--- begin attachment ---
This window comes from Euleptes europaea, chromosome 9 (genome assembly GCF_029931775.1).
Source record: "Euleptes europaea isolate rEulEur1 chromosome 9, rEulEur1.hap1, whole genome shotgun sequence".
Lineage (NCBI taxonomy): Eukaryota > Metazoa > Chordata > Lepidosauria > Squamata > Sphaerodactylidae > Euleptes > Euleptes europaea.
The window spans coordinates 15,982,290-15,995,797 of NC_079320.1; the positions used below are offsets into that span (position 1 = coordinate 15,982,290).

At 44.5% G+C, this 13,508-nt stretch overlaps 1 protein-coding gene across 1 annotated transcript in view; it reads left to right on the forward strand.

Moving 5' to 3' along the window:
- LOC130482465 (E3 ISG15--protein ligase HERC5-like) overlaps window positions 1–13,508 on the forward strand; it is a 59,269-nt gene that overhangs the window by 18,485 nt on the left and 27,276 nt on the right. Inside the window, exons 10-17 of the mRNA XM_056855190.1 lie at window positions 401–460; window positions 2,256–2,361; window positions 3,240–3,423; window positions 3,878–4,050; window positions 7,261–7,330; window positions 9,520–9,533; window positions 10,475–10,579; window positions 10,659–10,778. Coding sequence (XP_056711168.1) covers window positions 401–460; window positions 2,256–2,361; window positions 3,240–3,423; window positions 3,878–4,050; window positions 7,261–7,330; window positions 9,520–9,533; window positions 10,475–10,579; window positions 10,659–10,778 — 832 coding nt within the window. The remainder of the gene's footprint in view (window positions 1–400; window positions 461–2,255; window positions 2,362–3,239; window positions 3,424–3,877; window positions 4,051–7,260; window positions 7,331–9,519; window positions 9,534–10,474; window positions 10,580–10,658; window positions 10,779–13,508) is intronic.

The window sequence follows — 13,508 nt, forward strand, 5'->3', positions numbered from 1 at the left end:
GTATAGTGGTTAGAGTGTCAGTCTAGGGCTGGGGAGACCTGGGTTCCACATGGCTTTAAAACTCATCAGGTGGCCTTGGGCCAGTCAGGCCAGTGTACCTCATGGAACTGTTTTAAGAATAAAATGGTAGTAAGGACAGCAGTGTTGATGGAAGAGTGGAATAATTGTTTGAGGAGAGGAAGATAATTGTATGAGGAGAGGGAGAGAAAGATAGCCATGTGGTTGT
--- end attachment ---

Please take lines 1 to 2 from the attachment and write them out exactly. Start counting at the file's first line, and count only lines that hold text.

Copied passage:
This window comes from Euleptes europaea, chromosome 9 (genome assembly GCF_029931775.1).
Source record: "Euleptes europaea isolate rEulEur1 chromosome 9, rEulEur1.hap1, whole genome shotgun sequence".